3) UK. Population – 68 million. The largest single-payer and socialized health care system in the world, most people like the system but blame the government for its shortfalls, including a growing shortage of physicians and other health care professionals, long wait times, and lack of funding. About 11% of UK’s population also has voluntary, private health care insurance.
4) Norway. Population – 5.3 million. Socialized health care system has many strengths but the system is based on two sectors – primary care and specialist care – that contribute to all 6 of the system’s challenges, including; poor coordination between primary and specialized care, wait times, and being a physician-centric (not patient-centered) system.
5) France. Population – 65.3 million. Combines a wide but shallow compulsory public health insurance that wasn’t established until 2000. Because of high out-of-pocket costs, 95% of the French population buys private, supplemental voluntary health insurance. Challenges include a highly fragmented system of care delivery, dependence on a fee-for-service payment model that creates incentives for wasteful spending, and poor preventive health care services.
6) Germany. Population – 84 million. The Health Insurance Act of 1883 created the world’s first statutory health insurance scheme that has survived different forms of government (an empire, republics, dictatorships), 2 world wars, hyperinflation, and the division/reunification of Germany. Challenges include too many hospital beds and hospital admissions which monopolize the nursing force, and the system’s 100+ sickness funds that create inefficiencies.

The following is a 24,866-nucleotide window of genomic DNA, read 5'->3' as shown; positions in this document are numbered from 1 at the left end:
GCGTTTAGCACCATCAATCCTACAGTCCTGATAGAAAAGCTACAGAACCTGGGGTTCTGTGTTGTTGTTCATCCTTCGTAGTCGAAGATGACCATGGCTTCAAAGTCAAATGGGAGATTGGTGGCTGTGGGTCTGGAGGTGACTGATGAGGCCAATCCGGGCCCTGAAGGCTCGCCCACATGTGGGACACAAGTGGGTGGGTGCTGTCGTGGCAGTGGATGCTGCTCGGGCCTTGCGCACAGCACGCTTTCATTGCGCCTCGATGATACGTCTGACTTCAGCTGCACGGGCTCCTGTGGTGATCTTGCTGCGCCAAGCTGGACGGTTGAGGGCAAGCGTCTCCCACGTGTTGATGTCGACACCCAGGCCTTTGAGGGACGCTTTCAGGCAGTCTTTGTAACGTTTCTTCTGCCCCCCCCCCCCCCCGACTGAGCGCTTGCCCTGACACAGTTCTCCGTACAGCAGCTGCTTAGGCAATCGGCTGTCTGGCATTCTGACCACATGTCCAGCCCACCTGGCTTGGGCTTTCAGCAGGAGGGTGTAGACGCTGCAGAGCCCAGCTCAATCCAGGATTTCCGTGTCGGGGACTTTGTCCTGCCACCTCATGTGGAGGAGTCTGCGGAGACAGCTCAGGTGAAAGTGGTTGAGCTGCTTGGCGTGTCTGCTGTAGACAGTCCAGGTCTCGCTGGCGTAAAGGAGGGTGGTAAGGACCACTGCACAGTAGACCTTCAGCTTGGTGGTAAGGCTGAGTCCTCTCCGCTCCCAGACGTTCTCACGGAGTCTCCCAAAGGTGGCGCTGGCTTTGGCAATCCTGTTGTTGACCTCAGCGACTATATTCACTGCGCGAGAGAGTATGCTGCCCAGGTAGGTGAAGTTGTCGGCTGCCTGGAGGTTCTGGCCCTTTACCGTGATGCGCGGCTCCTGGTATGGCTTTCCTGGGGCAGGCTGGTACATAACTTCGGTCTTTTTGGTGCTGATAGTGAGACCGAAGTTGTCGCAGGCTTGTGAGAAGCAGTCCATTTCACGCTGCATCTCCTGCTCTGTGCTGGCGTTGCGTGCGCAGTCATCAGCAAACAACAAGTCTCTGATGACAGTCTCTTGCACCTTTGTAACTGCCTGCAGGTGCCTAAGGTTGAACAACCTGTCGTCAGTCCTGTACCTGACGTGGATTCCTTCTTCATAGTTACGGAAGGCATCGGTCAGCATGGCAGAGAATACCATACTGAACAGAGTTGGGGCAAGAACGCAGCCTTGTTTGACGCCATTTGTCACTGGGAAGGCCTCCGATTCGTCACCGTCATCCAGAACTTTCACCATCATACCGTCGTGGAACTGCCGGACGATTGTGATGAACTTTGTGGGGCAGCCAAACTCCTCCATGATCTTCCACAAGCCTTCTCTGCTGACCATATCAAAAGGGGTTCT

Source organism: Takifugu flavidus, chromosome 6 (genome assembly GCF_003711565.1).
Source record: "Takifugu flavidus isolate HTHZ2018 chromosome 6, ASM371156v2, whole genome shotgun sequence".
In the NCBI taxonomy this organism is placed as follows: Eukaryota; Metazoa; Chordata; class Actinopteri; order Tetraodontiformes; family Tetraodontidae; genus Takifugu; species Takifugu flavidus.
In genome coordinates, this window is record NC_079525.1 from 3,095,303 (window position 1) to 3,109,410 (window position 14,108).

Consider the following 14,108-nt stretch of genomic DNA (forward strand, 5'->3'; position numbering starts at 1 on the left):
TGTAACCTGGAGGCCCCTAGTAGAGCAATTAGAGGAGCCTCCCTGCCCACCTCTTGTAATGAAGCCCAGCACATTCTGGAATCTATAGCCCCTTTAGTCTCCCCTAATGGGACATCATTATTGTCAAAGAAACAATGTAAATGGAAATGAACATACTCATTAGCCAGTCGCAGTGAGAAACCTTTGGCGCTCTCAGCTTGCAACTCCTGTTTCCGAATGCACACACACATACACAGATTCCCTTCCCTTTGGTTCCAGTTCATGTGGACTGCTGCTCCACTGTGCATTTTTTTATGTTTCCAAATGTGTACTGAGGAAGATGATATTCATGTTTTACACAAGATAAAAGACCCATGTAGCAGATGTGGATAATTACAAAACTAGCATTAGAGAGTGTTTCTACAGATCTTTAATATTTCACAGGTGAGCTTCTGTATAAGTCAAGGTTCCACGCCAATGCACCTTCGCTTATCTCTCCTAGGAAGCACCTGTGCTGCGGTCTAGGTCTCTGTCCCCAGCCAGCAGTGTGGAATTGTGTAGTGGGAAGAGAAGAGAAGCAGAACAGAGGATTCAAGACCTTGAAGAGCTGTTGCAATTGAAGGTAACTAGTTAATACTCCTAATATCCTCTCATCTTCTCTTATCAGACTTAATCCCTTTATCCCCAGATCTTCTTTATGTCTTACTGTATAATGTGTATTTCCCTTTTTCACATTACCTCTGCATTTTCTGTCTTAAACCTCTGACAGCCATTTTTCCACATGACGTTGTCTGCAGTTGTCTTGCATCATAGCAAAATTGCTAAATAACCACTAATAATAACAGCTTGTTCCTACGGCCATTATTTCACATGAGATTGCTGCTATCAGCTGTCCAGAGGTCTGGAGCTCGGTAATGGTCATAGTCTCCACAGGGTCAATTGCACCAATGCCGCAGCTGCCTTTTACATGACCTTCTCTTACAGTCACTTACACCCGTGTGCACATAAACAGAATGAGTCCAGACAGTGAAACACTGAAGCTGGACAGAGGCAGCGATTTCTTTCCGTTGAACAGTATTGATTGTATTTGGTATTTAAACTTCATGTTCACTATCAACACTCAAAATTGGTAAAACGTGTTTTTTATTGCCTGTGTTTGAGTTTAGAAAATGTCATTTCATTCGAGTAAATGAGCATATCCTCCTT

7) Netherlands. Population – 17.1 million. Almost 100% of the population has health coverage under a compulsory statutory health insurance system and there are stiff fines for not having insurance. 85% of the population also buys private supplemental insurance. Challenges include cost and cost growth overall, which is affected by the long-term care costs that are also covered by this system.
8) Switzerland. Population – 8.4 million. Swiss love their health care system. They can choose any doctor and any hospital in the country. There are no wait times. While everyone with an income is required to be enrolled in a health insurance plan, everyone – citizens, physicians, health policy experts – is concerned about the country’s unwillingness to control runaway costs.
9) Australia. Population – 26 million. Australians can use public hospitals free of charge, but wait times are long and they have little choice of physician or surgeon. About 50% carry private insurance (even then, there can be waits for services such as cancer chemotherapy). The government promotes this “jumbled system” of public and private health care, despite the payment and health care coordination challenges it poses.
10) Taiwan. Population – 24 million. Almost 100% of residents have insurance through the government’s comprehensive health system. “We go to the hospital like it’s the shopping mall.” Patients can go to any doctor and any hospital in the country. Patients can also order blood tests or MRI scan themselves and have the system pay for them. But care is austere; physicians see up to 90 patients a day, and families are expected to provide custodial care for their relatives who are hospitalized. However, care is usually timely and national health care costs are about half those of other systems.
11) China Population – 1.4 billion. It is close to providing health insurance to almost the entire population. However, most payment for medical services is still out-of-pocket, there are only 2 health insurance schemes for the entire population, and the deep corruption that runs through the system includes doctors who take kickbacks and bribes.